How to Address?
Grades are in fact, completely about extrinsic motivation. Far too many students do work in exchange for grades rather than for the learning. If schools prioritize the extrinsic rewards that grades present, they are doing so at a loss to care and equity.
The problem is if you take your old grading system and simply reskin much of it with a new name – say Pass/Fail – then student motivation can be an issue. If you communicate that a “C” or above is now passing, you haven’t changed the paradigm.
The conversation between teachers and students needs to shift. Teachers need to clearly articulate what is important to learn – to know and be able to do – to pass.
Moving to an alternative system can hurt our students in the college admission process.
How to Address?
Everyone is struggling, including colleges. This is not a time to worry about how colleges will respond, given that around the world all students are facing the same exact ramifications and challenges. Notice how many colleges (including highly competitive institutions) are dropping standardized test requirements (SAT/ACT) for next year’s applicants, G.P.A. cut offs, and the like. This is an extraordinary moment in education and the old requirements are undergoing significant modification.
Some students will be harmed. For example, we have some students who had a rough start at our school, but have recently been improving their performance.
How to Address?
There are students who may have been on an upward grade trajectory, and that progress may not be effectively shown in a Credit/No Credit model. These cases can be worked on individually – including adding a note with the transcript and identifying this trend in recommendations and a letter with their secondary school or college applications.
Focus on what will work for the majority and address the other cases individually.
This change will be difficult to explain to families.
How to Address?
Schools should focus on articulating a climate of care and connection and that the shift in grading practice is in service to that.
It is critical to be clear about the changes and communicate proactively and regularly.
What About Faculty Already Struggling with Being Overwhelmed?
School leaders have named that faculty are overwhelmed right now, and moving to a new model can feel like one more “thing” on top of a very long list of new “things” during this time. Barry, Moira, and others noted that on the other side, there is a real opportunity that this crisis presents. Richard Boerner, Superintendent of Graded, The American School of Sao Paulo, noted that right now is the time for providing clear guidance to teachers without equivocating. Schools should give this direction certainly with recognition and compassion for everything teachers are going through, but they should also be clear on the fundamental shifts that can and should be made in service to students both now and in the long-term. There may be no better moment to make the changes that people have been talking about for a long time, calling on strong leaders to do what is right, not what is easy.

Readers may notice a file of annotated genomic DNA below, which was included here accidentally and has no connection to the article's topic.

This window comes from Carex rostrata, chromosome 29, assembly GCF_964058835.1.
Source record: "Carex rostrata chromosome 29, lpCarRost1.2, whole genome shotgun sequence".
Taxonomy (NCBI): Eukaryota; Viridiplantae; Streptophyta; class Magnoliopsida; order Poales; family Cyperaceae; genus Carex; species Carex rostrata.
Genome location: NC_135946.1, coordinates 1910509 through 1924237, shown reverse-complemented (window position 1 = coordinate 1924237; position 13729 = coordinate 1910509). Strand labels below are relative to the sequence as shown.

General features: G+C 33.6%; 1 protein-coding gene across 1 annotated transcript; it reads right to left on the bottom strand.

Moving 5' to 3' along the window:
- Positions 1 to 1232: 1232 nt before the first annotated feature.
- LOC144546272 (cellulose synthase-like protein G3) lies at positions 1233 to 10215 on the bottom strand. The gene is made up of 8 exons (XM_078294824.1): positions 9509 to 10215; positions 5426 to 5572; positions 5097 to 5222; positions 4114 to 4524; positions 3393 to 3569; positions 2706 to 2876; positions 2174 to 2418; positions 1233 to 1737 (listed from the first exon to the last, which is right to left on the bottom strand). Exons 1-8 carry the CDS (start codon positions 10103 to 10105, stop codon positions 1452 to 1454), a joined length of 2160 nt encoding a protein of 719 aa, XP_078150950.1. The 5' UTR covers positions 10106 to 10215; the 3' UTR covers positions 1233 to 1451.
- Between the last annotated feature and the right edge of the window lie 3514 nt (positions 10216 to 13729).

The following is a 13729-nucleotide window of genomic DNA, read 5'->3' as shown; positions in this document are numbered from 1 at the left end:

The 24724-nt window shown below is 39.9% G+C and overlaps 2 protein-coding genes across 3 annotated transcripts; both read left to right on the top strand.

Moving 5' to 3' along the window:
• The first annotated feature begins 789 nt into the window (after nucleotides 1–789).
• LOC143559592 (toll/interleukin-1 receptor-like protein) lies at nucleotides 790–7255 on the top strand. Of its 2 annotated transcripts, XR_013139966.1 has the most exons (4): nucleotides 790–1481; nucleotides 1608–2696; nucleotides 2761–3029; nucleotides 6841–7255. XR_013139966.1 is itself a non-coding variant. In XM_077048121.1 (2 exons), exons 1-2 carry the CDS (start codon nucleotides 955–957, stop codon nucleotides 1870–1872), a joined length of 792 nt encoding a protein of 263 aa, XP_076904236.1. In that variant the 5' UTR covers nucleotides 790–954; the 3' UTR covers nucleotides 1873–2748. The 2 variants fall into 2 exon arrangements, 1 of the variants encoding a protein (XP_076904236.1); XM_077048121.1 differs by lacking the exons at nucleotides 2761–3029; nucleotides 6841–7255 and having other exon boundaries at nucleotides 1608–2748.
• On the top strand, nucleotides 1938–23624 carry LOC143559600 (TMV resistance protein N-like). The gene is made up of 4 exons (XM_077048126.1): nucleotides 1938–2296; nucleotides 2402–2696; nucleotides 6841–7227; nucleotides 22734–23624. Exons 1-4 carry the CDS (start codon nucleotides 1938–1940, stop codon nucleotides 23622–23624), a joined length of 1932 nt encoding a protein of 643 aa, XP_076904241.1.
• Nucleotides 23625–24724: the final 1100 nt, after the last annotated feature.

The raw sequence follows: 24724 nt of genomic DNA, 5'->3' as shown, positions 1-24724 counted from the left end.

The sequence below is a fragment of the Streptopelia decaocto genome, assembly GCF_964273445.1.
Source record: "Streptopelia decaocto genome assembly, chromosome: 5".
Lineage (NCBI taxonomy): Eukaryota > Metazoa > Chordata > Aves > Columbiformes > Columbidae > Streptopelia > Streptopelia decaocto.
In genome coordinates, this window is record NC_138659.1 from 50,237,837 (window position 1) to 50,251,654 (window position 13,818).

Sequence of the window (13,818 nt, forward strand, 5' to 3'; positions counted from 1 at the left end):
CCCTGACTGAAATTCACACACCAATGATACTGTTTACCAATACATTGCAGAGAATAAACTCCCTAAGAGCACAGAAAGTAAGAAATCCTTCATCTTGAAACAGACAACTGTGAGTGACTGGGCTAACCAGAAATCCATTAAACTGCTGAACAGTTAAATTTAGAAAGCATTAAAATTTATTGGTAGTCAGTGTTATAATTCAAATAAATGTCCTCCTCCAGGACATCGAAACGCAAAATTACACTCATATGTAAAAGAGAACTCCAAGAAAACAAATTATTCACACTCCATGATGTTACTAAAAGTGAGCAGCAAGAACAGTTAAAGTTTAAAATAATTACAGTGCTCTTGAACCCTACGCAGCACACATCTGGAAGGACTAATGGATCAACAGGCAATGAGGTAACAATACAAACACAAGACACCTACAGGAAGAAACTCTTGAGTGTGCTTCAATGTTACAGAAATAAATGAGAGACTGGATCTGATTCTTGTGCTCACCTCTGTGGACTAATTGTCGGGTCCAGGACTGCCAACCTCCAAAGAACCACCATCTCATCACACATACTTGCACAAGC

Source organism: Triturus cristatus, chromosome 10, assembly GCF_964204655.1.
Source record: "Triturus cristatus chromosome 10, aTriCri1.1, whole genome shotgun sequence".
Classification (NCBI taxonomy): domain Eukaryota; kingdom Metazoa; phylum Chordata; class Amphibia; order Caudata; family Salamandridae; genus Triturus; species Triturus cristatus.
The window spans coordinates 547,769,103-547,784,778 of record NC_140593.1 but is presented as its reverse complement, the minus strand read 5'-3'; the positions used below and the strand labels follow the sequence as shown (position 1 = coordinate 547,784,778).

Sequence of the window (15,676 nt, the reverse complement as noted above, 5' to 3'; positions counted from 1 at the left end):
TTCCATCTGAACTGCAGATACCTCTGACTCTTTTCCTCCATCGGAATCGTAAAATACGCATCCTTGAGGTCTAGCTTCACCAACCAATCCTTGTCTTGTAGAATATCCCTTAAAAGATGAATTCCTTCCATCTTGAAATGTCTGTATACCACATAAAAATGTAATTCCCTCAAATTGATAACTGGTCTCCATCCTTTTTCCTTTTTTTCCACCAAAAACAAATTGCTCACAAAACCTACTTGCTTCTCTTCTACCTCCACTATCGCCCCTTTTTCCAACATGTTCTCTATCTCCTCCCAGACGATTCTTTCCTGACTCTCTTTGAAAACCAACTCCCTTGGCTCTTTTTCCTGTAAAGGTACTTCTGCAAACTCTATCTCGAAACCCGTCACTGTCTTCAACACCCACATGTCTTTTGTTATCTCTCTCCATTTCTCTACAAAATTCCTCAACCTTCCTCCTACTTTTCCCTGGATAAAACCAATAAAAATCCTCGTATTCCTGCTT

The Long View: What are the Opportunities this Time Has Presented?
Now is an opportunity for schools to move, in the long-term, towards mastery-based grading. Going back to normal isn’t likely for schools around the world, given that many of them are discussing the real potential for remote learning in the fall. As such, they can take this as a chance to re-center their school to focus on learning rather than on sorting and ranking. Mastery-based learning also allows students to take different pathways to the same outcomes, and thus maximizes equity. A competency-based approach is far more resilient and flexible an approach than traditional grades, which is a feature to consider given there is a high likelihood we may be facing uncertain conditions in this next school year and beyond.
Although this sudden shift to online learning has been difficult, there are positives that have emerged for schools as they have transitioned. Many faculty are having more one-on-one experiences with their students and are getting to know them better than they did in the classroom. Many students are building skills in independently managing their schedules and workloads. Others are working on online distributed team-based projects that are fostering the skills students will some day use in careers with global colleagues. Finally, some schools have started regularly surveying their faculty and students on what is going well (and not), and plan to continue this type of feedback gathering even when they return back to the building.
Schools may have to contend with distance learning as part of an ongoing model, whether that be due to a new set of school shutdowns in the fall or because parents actually prefer it over the traditional classroom. Thus, the grading conversation is not a short-term one just for the next few months. It will continue to rear its head, and moving to an alternative assessment model will better allow a school to weather these shifts.